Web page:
Week 3 - Fats, sugar and salt

Confident You Programme
Keep these in moderation

You need a small amount of fat in your diet but too much of it, particularly saturated fats can increase cholesterol. This can raise the risk of heart disease, also too much fat in the diet can increase your risk of obesity.

Try to replace saturated fats with unsaturated fats

Saturated fat-examples of some food sources Unsaturated fat-examples of some food sources
Fatty Meat Rapeseed oil
Lard Avocado
Palm oil Nuts
Coconut oil Seeds
Ghee Oily Fish
Cheese Sunflower oil
Ice cream Olive oil
Butter Sesame oil

Click on the button below to find our more about fats

Fat facts

Fats quiz

Test your knowledge of different types of fats

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To reduce the risk of heart disease which of the following is correct? (please choose one option)

Your score is

Watch this video about saturated fat


Having too much sugar can contribute to weight gain and tooth decay. The type of sugars we are consuming too much of are referred to as free sugars. This includes sugar that has been added to foods/drinks, syrups, honey, unsweetened fruit and vegetable juice/smoothies. It does not include the sugar found in milk and its derivatives, or fruit and vegetables which are intact.

Free sugars can be added in foods such as chocolates, sweets, cakes and biscuits. They can also be found in some fizzy and juice drinks.

The guidelines for the maximum amount of free sugars from 11 years onwards is 30g (7 sugar cubes per day)

Sugar quiz

See if you can answer all of the following questions about sugar correctly.

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Which of the following foods can have free sugars added to them?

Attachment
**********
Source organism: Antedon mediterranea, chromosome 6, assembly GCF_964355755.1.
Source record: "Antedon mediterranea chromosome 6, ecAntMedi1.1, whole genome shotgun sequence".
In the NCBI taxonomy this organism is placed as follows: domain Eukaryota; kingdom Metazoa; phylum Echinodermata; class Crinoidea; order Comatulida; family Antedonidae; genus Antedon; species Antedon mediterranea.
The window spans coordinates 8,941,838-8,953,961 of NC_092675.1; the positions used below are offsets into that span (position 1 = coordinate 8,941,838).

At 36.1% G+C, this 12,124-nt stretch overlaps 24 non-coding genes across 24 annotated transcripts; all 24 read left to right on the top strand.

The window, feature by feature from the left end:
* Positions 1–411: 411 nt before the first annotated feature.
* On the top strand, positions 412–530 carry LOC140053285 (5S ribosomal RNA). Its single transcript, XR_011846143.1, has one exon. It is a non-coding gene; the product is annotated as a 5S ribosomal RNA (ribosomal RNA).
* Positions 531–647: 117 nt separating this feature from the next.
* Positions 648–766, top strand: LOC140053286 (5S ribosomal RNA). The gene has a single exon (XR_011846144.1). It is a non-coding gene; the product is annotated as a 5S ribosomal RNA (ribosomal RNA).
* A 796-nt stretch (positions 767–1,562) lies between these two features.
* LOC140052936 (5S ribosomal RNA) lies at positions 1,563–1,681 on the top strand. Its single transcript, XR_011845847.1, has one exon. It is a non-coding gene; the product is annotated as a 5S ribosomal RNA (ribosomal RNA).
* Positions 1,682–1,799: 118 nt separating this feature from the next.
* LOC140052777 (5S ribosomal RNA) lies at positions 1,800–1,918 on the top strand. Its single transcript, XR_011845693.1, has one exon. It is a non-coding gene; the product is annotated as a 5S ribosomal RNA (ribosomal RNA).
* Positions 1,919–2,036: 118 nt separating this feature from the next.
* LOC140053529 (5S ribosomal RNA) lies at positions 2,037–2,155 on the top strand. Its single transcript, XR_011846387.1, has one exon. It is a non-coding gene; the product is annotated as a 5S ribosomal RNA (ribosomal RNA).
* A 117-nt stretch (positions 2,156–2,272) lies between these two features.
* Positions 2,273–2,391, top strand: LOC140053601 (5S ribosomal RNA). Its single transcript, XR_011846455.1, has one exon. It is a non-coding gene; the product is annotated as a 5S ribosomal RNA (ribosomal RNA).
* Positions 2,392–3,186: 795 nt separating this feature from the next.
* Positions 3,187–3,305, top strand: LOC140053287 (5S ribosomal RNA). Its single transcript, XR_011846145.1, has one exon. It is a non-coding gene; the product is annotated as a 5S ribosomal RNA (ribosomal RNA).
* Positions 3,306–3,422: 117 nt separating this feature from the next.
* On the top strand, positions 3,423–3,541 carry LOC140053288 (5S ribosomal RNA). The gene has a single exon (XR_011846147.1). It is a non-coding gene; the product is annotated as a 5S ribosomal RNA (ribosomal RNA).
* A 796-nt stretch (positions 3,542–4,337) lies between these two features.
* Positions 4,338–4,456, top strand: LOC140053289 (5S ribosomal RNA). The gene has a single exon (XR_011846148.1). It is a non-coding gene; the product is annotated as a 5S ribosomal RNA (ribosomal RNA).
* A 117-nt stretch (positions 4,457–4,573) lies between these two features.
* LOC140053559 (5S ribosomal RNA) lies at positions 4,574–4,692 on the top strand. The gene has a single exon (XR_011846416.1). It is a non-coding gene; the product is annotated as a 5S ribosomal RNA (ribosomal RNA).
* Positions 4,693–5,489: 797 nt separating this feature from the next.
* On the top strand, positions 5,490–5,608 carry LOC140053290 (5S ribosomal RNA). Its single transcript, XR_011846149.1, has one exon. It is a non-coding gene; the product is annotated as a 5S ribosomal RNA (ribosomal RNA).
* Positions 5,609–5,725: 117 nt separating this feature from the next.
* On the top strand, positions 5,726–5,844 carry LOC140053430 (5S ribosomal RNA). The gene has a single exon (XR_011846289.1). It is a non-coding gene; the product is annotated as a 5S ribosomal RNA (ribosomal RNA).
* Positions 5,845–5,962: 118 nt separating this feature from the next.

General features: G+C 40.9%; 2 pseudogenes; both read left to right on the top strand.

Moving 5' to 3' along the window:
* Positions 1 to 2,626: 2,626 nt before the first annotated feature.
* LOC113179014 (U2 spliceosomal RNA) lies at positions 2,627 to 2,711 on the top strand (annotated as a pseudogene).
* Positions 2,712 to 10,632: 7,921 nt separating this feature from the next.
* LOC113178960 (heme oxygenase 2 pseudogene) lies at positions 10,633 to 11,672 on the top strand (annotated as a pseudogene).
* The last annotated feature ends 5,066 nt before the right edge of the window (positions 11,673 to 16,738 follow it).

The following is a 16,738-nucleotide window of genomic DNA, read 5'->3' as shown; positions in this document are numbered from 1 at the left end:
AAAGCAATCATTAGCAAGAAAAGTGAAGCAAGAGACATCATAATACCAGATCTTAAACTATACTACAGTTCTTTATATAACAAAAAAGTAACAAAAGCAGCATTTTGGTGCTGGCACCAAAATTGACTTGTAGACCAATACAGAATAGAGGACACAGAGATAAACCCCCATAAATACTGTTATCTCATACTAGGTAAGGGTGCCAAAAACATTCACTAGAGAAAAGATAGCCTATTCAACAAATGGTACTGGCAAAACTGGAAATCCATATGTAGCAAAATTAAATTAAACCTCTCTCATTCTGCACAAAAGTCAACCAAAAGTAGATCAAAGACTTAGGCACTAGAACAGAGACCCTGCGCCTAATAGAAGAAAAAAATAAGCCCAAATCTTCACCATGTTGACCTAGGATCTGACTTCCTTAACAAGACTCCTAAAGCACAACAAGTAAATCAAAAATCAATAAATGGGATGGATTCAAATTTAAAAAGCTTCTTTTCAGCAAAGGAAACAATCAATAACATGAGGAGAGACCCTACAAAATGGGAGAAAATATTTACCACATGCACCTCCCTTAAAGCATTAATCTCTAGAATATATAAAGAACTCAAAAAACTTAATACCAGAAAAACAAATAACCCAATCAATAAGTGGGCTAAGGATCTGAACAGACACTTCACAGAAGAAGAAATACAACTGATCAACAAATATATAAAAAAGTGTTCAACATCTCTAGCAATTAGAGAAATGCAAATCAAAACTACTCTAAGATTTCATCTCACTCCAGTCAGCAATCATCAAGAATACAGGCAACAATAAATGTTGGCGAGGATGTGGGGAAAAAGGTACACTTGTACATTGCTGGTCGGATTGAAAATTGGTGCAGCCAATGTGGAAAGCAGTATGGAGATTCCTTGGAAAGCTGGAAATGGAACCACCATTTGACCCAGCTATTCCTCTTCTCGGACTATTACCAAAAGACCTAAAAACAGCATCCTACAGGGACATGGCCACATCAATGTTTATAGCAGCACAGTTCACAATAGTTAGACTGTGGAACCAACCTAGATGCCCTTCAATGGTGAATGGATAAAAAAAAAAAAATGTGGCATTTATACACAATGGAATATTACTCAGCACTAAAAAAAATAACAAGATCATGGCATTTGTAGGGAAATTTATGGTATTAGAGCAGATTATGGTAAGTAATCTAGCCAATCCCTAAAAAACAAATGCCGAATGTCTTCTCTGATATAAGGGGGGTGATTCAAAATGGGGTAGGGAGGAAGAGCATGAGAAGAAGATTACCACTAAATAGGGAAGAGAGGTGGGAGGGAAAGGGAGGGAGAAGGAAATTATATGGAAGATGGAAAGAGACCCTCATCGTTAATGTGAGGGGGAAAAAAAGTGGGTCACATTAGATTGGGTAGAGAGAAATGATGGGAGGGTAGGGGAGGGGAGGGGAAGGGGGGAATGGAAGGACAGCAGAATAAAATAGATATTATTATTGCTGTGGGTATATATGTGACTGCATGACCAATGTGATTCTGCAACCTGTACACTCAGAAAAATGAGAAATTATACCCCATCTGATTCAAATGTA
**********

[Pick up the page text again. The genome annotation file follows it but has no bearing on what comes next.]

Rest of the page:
2 / 3

The sugars in honey and freshly squeezed orange juice are free sugars.  Is this true or false?

3 / 3

Which of these are names of sugar also added to foods and drinks?

Your score is



Our body needs salt to function properly, it plays a major role in functions such as transporting water in the body. However, when we have too much salt in our diet it can lead to health problems such as high blood pressure and water retention.

Many foods we eat are not obviously salty, as the salt has already been added. Examples include some crisps, salted nuts, ready-made meals and sauces.

The maximum guideline for the amount of salt for those aged 11+ is 6g per day:

This is about a teaspoon as shown by this image

Try some of the suggested salt swaps below.

Salt quiz

Test your knowledge about salt with this quiz.

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Which of the following foods can be high in salt?

2 / 3

Instead of salt you can add flavour to food by adding herbs and spices.  Is this true or false?

3 / 3

Which of these pizza toppings are higher in salt?

Your score is


  1. Make 2 snack swaps which are lower in sugar and salt
  2. Instead of having a ready-made pizza try out this wholemeal pizza recipe